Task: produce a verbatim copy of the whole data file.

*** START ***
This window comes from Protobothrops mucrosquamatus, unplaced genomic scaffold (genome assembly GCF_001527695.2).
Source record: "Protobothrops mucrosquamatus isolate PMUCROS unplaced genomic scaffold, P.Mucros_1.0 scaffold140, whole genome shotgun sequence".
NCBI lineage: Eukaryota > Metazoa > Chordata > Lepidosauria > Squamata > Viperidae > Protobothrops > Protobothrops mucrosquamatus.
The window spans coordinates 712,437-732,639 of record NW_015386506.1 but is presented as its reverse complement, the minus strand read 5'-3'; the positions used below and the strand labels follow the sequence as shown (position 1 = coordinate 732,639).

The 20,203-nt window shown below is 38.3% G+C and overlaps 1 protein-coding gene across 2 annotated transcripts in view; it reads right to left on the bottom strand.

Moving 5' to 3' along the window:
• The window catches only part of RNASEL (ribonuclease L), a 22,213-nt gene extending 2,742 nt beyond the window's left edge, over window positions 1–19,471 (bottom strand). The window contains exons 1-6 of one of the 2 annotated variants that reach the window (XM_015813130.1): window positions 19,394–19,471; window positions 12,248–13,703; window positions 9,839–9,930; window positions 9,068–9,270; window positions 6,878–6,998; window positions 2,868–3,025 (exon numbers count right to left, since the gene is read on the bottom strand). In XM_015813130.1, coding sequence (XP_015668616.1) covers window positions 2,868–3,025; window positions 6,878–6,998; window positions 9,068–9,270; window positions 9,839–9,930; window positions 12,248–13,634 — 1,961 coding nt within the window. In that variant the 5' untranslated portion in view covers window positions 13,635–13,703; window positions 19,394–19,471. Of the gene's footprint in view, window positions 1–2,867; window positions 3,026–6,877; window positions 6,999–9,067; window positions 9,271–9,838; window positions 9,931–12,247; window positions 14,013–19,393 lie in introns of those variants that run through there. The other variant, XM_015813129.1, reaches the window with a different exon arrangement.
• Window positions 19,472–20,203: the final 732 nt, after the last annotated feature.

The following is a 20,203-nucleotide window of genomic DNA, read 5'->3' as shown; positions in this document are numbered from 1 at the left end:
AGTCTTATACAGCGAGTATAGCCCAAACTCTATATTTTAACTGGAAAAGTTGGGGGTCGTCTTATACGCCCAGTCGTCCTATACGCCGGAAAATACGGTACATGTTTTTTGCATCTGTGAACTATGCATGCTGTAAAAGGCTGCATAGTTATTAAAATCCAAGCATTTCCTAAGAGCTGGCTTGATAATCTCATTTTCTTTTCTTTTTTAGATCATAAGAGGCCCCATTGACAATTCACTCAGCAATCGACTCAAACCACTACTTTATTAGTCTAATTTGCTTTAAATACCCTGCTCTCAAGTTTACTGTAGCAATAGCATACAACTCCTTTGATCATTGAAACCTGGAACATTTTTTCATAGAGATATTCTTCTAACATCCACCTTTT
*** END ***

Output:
This window comes from Protobothrops mucrosquamatus, unplaced genomic scaffold (genome assembly GCF_001527695.2).
Source record: "Protobothrops mucrosquamatus isolate PMUCROS unplaced genomic scaffold, P.Mucros_1.0 scaffold140, whole genome shotgun sequence".
NCBI lineage: Eukaryota > Metazoa > Chordata > Lepidosauria > Squamata > Viperidae > Protobothrops > Protobothrops mucrosquamatus.
The window spans coordinates 712,437-732,639 of record NW_015386506.1 but is presented as its reverse complement, the minus strand read 5'-3'; the positions used below and the strand labels follow the sequence as shown (position 1 = coordinate 732,639).

The 20,203-nt window shown below is 38.3% G+C and overlaps 1 protein-coding gene across 2 annotated transcripts in view; it reads right to left on the bottom strand.

Moving 5' to 3' along the window:
• The window catches only part of RNASEL (ribonuclease L), a 22,213-nt gene extending 2,742 nt beyond the window's left edge, over window positions 1–19,471 (bottom strand). The window contains exons 1-6 of one of the 2 annotated variants that reach the window (XM_015813130.1): window positions 19,394–19,471; window positions 12,248–13,703; window positions 9,839–9,930; window positions 9,068–9,270; window positions 6,878–6,998; window positions 2,868–3,025 (exon numbers count right to left, since the gene is read on the bottom strand). In XM_015813130.1, coding sequence (XP_015668616.1) covers window positions 2,868–3,025; window positions 6,878–6,998; window positions 9,068–9,270; window positions 9,839–9,930; window positions 12,248–13,634 — 1,961 coding nt within the window. In that variant the 5' untranslated portion in view covers window positions 13,635–13,703; window positions 19,394–19,471. Of the gene's footprint in view, window positions 1–2,867; window positions 3,026–6,877; window positions 6,999–9,067; window positions 9,271–9,838; window positions 9,931–12,247; window positions 14,013–19,393 lie in introns of those variants that run through there. The other variant, XM_015813129.1, reaches the window with a different exon arrangement.
• Window positions 19,472–20,203: the final 732 nt, after the last annotated feature.

The following is a 20,203-nucleotide window of genomic DNA, read 5'->3' as shown; positions in this document are numbered from 1 at the left end:
AGTCTTATACAGCGAGTATAGCCCAAACTCTATATTTTAACTGGAAAAGTTGGGGGTCGTCTTATACGCCCAGTCGTCCTATACGCCGGAAAATACGGTACATGTTTTTTGCATCTGTGAACTATGCATGCTGTAAAAGGCTGCATAGTTATTAAAATCCAAGCATTTCCTAAGAGCTGGCTTGATAATCTCATTTTCTTTTCTTTTTTAGATCATAAGAGGCCCCATTGACAATTCACTCAGCAATCGACTCAAACCACTACTTTATTAGTCTAATTTGCTTTAAATACCCTGCTCTCAAGTTTACTGTAGCAATAGCATACAACTCCTTTGATCATTGAAACCTGGAACATTTTTTCATAGAGATATTCTTCTAACATCCACCTTTT